s-a-1

X2

Z1

Z2

X3

The test (x1,x2,x3) = (100) detects f because z1(100)=0 while z1f (100)=1

Redundancy of Faults

Undetectable faults do not change the function of the circuit The wire can be connected to a constant value without changing circuits function.

22

s. a. 1

l x m n

l m n

m n

If l s.a.0 is undetectable, the entire gate can be removed & replaced by a constant 0 wire

s. a. 0

l m n

l

m n

23

Speed: carry look-ahead adders Fault tolerant circuits: triple module redundant (TMR)

24

Redundant faults: e s-a-1, d s-a-0 and d s-a-1 The NAND gate with d is redundant

a

e e sa1

c

d f

b a c b

simplify the redundant signals and gates

Fault Masking

The existence of an undetectable fault may invalidates the test for another fault.

e a e sa1 c

d f

26

Fault b can be detected by test vector 1101. (X10X) 1 a 0 0 1 d 1 1 c 0 1 0/1 1/0 1 g b b g sa0 1/0

0/1

In the presence of the undetectabe fault a, the test vector 1101 becomes invalidate for fault b.

1 1 a c 0 d 1 1

1

1

0 1/0 0/1

g b g sa0 1/0

27

But fault b can also be detected by test vector 010X with fault a.

0 1 a d X 1 0

c

b

1

1/0 0/1

0/1

1 g b g sa0 1/0

28

Fault Equivalence Fault Dominance Checkpoint Theorem

Fault Equivalence

Distinguishing test

A

Za t Zb t 1

Equivalent Faults

faults, a & b are said to be equivalent in a circuit , iff the function under a is equal to the function under b for any input combination (sequence) of the circuit. No test can distinguish between a and b In other words, test-set(a) = test-set(b)

Two

AB

A C

C 0 0

00 01

10

11

0

1

1

0 0 0

31

AND gate:

all s-a-0 faults are equivalent all s-a-1 faults are equivalent all the input s-a-0 faults and the output s-a-1 faults are equivalent all input s-a-1 faults and the output s-a-0 faults are equivalent

OR gate:

x s-a-0

x s-a-0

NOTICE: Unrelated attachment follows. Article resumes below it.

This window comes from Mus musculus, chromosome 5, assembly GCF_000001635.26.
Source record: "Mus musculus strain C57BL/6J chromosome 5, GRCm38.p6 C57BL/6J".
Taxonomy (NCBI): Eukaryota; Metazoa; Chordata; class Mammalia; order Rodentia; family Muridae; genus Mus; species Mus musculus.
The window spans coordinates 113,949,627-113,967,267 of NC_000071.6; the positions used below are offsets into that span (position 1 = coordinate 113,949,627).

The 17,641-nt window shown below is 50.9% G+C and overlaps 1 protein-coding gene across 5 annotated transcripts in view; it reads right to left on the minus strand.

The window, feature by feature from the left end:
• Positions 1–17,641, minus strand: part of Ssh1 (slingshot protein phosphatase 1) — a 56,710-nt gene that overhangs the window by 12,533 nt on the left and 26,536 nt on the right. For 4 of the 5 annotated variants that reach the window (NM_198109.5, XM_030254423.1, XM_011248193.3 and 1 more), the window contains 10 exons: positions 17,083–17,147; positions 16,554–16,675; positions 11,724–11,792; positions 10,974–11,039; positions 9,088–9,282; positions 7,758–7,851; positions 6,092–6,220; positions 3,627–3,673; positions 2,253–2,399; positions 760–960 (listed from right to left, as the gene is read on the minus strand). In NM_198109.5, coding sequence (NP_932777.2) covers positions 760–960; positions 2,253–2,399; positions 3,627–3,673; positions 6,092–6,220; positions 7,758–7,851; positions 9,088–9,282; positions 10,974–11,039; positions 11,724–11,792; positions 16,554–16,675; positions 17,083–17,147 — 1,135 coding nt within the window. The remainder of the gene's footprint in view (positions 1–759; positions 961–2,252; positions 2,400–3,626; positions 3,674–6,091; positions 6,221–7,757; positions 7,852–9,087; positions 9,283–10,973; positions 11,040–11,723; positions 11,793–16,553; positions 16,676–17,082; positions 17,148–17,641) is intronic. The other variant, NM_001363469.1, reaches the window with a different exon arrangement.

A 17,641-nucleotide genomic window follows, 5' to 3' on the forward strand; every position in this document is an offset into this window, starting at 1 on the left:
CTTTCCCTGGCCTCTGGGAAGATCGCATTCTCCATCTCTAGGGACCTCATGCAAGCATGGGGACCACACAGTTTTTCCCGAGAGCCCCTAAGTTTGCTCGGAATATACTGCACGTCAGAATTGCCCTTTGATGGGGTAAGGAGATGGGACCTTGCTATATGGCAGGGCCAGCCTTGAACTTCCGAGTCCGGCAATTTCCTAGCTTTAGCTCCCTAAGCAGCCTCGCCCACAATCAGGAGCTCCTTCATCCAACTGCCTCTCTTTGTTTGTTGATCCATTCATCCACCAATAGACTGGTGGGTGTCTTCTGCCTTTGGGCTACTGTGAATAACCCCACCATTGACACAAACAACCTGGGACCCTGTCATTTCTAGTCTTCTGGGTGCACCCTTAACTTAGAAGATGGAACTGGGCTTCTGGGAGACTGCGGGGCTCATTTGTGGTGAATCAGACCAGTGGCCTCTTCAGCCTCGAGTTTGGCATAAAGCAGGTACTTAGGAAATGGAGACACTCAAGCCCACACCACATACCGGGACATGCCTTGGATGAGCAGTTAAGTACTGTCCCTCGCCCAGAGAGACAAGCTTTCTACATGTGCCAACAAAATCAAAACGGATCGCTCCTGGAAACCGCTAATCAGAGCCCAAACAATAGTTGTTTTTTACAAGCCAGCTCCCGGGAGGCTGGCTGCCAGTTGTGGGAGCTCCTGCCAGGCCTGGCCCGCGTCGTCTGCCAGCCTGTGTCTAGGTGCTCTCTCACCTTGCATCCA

NAND gate:

same effect

NOR gate:

Inverter:

input s-a-1 and output s-a-0 are equivalent input s-a-0 and output s-a-1 are equivalent

s-a-1

s-a-1 s-a-1 s-a-0

s-a-0 s-a-0

s-a-1 s-a-0

s-a-1 s-a-1

s-a-1 s-a-0

s-a-0 s-a-0

s-a-1 s-a-0

These equivalent faults can be found by sweeping the circuit from the primary outputs to the primary inputs Transitive Rule: When a == b and b == g, then a == g

s-a-0

x

s-a-1

x

s-a-1

x

Three faults shown are equivalent !

Construct a Graph

A node is a fault When there is a link between two node, the two faults are equivalent

a s-a-0

a s-a-0

b s-a-0

x x

c s-a-1

x b s-a-0 c s-a-1

Construct a bigger fault equivalent graph by sweeping the netlist from POs to PIs

a b d e

c

a s-a-0 c s-a-1

b s-a-0

d s-a-1

e s-a-1

c

a

b s-a-0 f s-a-1

There is no rule to guarantee equivalence between faults of branches. It is a special case here b s.a.0 == f s.a.1

37

Fault Dominance

Dominance Relation

A fault b is said to dominate another fault a in an irredundant circuit, iff every test (sequence) for a is also a test (sequence) for b . I.e., test-set(b) > test-set(a) No need to consider fault b for fault detection once a is detected

Test(a)

Test(b)

a is dominated by b

Fault Dominance

AND gate:

Output s-a-1 dominates any input s-a-1 Output s-a-0 dominates any input s-a-1

Easier-to-test x s-a-1

NAND gate:

x s-a-1

OR gate:

Output s-a-1 dominates any input s-a-0

harder-to-test

NOR gate:

AB

A C

C 0 0

00 01

10

11

0

1

1

0 0 0

C s-a-1

40

Equivalence + Dominance

For each n-input gate, we only need to consider n+1 faults during test generation

s-a-0

s-a-0 s-a-0

s-a-1

s-a-1

s-a-1

s-a-1

s-a-1

s-a-0

s-a-1

s-a-0

s-a-0

A node is a fault When fault a dominates fault b, then an arrow is pointing from a to b

a s-a-1

a s-a-1

b s-a-1

x x

c s-a-0

x

b s-a-1

c s-a-0

42

Construct a bigger fault equivalent graph by sweeping the netlist from POs to PIs

a

d e

a s-a-1

c s-a-0

b s-a-1

d s-a-0

e s-a-0

Start Sweeping the netlist from PO to PI To find the equivalent fault groups Equivalence analysis

Dominance analysis

Done

44

Checkpoint Theorem

Checkpoints Theorem

Checkpoints = primary inputs + fanout branches In a combinational circuit, any test which detects all single stuck faults on all checkpoints detects all single faults in the circuit.

Sweeping the circuit from PO to PI to examine every gate and replace output faults by input faults until a PI or branch is met.

Based on an reversed levelized order: EDABC If a branch is met, start the above process from the stem again.

A

D

PO branch faults are ignored, since they are represented by gate output faults, e.g., Ds output

E

46

10 checkpoint faults

a s-a-0 == d s-a-0, c s-a-0 == e s-a-0 b s-a-0 > d s-a-0, b s-a-1 > d s-a-1

6 out of 10 faults are enough.

a

d

f

g

b

e c